NetWellness is a global, community service providing quality, unbiased health information from our partner university faculty. NetWellness is commercial-free and does not accept advertising.
Thursday, June 29, 2017
Post Gum Graft Recovery
I had subepitheal gum graft 10 days ago on upper front teeth (4). Pain was minimal, swelling dissipated after 5 days and palate healed well due to stent that I wore first 5 days. Eating has been more of a challenge-I have been on primarily soft foods this entire time.
Issue: I have a very uncomfortable feeling of "something being stuck" in upper gum under lip yet know I cannot rub my tongue over area or even look under lip per doctor`s instructions. (It feels abnormally dry and tight) When I smile, I see an awful looking mass of white/grey in the graft area, and my front teet have stained significantly since graft was done.
I asked for expedited one week follow up visit with my dentist which he somewhat begrudingly allowed. He confirmed it was too early to determine success of graft, and that my graft area was covered with plaque, etc. but he did not want to disturb healing process by cleaning the area. The awkward feeling and "bad taste" continue, and he provided nothing to do but wait until next follow up appointment. (I am brushing bottom teeth and using Peridex 2x day)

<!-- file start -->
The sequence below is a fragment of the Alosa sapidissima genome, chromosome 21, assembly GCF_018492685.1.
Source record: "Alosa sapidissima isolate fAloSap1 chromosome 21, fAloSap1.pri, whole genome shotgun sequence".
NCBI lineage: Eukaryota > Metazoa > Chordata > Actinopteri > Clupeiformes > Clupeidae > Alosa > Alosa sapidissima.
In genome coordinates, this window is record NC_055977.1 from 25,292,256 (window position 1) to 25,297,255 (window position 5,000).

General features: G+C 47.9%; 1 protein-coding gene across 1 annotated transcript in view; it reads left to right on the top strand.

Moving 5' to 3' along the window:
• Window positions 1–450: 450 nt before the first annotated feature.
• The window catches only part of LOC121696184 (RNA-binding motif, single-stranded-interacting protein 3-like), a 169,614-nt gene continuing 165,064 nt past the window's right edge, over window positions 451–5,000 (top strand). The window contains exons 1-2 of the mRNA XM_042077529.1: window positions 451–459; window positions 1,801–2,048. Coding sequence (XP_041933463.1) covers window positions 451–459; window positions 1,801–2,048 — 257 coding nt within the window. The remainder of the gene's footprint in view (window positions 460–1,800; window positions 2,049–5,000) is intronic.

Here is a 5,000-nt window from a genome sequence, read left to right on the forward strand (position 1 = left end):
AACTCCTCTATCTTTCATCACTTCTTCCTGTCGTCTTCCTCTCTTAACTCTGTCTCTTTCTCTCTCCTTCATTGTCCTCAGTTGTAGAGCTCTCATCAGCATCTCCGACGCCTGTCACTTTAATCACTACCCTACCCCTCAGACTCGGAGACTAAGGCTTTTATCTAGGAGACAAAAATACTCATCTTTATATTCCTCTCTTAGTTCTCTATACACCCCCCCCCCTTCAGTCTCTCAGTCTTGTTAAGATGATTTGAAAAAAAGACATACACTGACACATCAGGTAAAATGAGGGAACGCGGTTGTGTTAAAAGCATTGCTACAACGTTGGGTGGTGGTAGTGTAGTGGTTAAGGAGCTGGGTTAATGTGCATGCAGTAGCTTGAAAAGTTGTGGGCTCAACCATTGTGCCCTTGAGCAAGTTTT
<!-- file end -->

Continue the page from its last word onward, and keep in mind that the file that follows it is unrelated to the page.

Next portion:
I am very self-conscious about the current appearance of graft site and teeth as well as healing process (I don`t want to go through this again!)and wonder if there is anything else I can do to safely expedite healing process, remove plaque build up and improve overall appearance of teeth for important social engagement next weekend.
I was initially told I would be "out of pocket" for 3-4 days and back to "normal" at two weeks. It is very clear now that I was not given realistic picture of actual recovery period which is very upsetting to me. When can I realistically eat, smile, talk (and look)normal again?
The staining is due to Peridex and can be removed with professional cleaning. It sounds like the superficial layer of the soft tissue graft is necrotizing which is normal depending on how thick the graft tissue was to start with.
The tightness is due sutures and swelling; it should get better by removing sutures. Your dentist can do this within 10 days after surgery if everything stable.
In any case, you should be seeing your periodontist more often since some of the graft is not taken and the wound needs to be professionally cleaned periodically.
Binnaz Leblebicioglu, DDS, MS, PhD
Associate Professor of Periodontology
College of Dentistry
The Ohio State University